FCC Auctions Bandwidth
WASHINGTON (CN) - The Federal Communications Commission is auctioning off bandwidth to meet the exploding demand for mobile phone and data service, and to improve first responder communication, the agency announced in a new regulation.
The new regulation implements a Congressional directive in the Middle Class Tax Relief and Job Creation Act of 2012 to grant new initial licenses in expanded bandwidth through a competitive bidding system.
"This provision grants the FCC the authority to hold voluntary incentive auctions, allocates necessary spectrum for a nationwide interoperable broadband network for first responders, provides $7 billion for public safety broadband network build out, and provides up to $1.75 billion for relocation costs for broadcasters. This provision is estimated to raise $15 billion over the next 11 years," according to an FCC press release.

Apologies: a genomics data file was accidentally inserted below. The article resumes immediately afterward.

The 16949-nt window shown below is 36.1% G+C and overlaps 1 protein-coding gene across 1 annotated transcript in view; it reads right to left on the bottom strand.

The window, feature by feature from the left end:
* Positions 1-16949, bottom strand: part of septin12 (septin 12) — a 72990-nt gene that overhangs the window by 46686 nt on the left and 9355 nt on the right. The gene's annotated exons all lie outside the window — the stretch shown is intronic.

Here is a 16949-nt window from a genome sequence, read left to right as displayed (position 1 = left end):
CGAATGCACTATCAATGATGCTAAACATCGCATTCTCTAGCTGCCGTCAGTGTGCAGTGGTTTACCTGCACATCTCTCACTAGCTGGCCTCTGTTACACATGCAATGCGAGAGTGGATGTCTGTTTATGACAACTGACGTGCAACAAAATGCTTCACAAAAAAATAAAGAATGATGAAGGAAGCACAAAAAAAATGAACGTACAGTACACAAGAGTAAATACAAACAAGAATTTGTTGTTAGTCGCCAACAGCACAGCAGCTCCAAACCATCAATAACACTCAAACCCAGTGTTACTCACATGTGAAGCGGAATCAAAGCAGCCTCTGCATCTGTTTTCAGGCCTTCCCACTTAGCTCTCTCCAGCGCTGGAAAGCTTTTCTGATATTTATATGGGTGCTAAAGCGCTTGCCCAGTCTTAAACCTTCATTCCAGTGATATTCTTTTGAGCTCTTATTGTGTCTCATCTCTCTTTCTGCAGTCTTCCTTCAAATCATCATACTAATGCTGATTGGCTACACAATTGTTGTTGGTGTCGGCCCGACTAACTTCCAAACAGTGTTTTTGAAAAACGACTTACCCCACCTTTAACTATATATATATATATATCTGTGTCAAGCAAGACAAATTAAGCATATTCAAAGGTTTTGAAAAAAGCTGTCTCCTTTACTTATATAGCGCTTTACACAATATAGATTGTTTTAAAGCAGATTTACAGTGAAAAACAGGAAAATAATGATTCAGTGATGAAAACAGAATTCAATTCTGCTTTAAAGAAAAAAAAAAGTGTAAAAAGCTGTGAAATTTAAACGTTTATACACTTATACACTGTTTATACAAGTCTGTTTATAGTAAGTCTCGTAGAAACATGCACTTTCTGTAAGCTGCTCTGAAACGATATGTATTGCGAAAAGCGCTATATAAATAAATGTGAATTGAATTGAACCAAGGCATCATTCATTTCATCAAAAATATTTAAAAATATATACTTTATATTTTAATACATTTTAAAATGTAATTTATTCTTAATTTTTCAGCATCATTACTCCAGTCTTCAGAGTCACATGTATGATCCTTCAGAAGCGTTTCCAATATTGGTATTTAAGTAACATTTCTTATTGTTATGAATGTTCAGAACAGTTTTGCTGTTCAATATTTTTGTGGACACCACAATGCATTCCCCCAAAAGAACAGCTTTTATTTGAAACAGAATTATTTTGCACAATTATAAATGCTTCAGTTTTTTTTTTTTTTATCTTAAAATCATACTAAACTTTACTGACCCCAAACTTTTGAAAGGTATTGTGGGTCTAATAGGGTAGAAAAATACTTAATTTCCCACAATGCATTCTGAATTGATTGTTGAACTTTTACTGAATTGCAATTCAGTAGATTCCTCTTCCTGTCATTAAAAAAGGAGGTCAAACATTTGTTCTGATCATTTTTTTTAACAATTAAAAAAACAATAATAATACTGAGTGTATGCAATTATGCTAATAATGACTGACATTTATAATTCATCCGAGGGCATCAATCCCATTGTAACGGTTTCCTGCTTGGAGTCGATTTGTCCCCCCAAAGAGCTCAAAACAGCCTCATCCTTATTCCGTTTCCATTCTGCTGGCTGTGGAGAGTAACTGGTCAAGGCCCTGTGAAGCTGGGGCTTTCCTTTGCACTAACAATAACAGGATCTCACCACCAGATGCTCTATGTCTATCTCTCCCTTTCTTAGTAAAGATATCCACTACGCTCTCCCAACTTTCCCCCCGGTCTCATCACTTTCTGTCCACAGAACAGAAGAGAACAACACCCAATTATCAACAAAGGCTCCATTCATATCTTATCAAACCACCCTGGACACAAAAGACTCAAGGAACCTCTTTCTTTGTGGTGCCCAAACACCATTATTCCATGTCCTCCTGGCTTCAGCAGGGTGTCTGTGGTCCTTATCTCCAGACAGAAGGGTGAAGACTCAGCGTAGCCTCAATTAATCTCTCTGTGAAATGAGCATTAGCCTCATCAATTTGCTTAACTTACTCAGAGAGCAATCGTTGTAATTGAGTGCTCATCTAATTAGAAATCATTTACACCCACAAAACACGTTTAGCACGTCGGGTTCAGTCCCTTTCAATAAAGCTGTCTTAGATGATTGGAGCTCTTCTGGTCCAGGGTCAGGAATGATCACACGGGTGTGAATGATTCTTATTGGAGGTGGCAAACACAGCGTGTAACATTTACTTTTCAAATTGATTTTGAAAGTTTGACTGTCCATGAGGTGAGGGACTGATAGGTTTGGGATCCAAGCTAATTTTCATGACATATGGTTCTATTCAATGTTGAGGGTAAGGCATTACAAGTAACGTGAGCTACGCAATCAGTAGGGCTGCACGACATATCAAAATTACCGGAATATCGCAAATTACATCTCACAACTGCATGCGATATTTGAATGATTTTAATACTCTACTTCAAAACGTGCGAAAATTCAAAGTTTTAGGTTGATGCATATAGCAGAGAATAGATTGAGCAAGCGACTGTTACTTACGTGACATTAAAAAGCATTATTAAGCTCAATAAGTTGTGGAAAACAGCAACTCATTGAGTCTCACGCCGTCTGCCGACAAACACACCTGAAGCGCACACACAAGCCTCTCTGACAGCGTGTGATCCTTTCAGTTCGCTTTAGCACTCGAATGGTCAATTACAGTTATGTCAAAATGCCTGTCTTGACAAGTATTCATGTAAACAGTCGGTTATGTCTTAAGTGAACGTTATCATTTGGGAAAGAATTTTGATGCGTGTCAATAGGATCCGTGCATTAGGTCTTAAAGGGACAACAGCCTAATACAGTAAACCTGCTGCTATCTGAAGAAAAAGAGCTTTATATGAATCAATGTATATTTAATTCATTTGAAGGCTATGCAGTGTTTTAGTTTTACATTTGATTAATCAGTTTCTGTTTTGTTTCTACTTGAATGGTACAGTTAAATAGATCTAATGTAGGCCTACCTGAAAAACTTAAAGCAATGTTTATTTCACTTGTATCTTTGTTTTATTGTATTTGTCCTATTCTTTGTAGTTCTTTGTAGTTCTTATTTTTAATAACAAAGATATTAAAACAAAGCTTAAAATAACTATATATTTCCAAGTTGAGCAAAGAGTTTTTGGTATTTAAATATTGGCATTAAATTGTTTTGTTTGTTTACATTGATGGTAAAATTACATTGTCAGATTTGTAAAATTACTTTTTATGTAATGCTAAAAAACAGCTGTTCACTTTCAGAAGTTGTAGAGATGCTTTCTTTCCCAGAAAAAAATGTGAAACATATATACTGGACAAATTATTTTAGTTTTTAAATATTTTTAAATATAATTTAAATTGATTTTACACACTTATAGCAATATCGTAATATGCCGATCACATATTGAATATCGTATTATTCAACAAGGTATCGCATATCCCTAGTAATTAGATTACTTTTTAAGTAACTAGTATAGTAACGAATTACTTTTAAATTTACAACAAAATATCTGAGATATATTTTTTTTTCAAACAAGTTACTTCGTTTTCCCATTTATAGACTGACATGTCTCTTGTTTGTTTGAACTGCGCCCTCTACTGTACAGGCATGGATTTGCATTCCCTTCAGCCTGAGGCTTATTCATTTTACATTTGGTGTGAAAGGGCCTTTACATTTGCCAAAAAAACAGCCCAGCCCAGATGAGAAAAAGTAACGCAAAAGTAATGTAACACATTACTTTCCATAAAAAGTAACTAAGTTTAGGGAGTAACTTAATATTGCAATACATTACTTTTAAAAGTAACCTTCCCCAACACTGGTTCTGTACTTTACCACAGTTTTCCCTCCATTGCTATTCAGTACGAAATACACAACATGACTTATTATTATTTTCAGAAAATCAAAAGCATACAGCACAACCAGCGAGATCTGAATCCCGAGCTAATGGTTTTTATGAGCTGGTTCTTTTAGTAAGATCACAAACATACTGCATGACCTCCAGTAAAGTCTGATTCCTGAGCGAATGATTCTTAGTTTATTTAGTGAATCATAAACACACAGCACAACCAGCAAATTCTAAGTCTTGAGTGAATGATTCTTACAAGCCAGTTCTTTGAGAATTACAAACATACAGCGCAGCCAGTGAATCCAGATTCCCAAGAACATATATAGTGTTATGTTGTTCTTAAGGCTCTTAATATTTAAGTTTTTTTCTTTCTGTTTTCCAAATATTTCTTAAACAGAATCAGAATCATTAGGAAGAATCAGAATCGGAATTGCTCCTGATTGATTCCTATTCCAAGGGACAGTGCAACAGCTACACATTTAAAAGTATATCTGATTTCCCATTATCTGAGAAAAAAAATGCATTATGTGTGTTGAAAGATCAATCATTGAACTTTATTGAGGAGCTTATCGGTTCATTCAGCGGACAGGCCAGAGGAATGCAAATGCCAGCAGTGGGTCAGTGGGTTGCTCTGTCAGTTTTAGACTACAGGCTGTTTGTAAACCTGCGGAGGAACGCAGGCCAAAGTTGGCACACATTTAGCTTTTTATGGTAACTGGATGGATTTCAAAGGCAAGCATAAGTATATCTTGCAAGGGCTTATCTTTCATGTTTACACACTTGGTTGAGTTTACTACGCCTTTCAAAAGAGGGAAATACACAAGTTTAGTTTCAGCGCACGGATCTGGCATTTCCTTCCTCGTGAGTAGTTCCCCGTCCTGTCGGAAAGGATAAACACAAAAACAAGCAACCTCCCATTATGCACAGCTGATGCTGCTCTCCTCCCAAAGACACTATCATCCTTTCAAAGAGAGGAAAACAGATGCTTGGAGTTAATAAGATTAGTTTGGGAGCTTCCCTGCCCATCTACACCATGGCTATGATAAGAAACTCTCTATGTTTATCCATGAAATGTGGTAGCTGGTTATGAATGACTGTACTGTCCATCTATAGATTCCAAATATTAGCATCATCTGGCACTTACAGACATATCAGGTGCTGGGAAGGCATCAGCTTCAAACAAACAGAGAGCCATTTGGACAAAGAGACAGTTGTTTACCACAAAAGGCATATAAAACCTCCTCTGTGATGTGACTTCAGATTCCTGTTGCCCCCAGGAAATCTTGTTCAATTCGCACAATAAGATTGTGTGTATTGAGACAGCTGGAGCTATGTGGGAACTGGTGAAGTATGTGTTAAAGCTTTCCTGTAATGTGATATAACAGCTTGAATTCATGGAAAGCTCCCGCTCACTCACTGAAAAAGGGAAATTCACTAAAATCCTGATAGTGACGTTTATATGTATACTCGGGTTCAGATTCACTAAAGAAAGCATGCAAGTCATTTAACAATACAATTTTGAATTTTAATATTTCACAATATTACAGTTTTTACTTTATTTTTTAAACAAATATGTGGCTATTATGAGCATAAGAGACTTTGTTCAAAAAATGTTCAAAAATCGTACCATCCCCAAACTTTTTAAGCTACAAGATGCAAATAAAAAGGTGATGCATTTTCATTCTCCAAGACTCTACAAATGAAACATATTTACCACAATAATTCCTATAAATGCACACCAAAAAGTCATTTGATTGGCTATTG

Proceeds from the auction of licenses will be deposited in the Public Safety Trust Fund to create the first responder network, the FCC said in its final rule.
The bidding for bandwidth also creates a vehicle to meet the growing demand for wireless spectrum.
"In doing so, we extend the widely deployed broadband Personal Communications Services band, which is used by the four national wireless providers, as well as regional and rural providers, to offer mobile service across the U.S.," the agency said.
The advancement in technology and the broadening dependence on data service prompted the new regulation.
"This additional spectrum for mobile use will help ensure that the speed, capacity and ubiquity of the nation's wireless networks keep pace with the skyrocketing demand for mobile services," the FCC noted.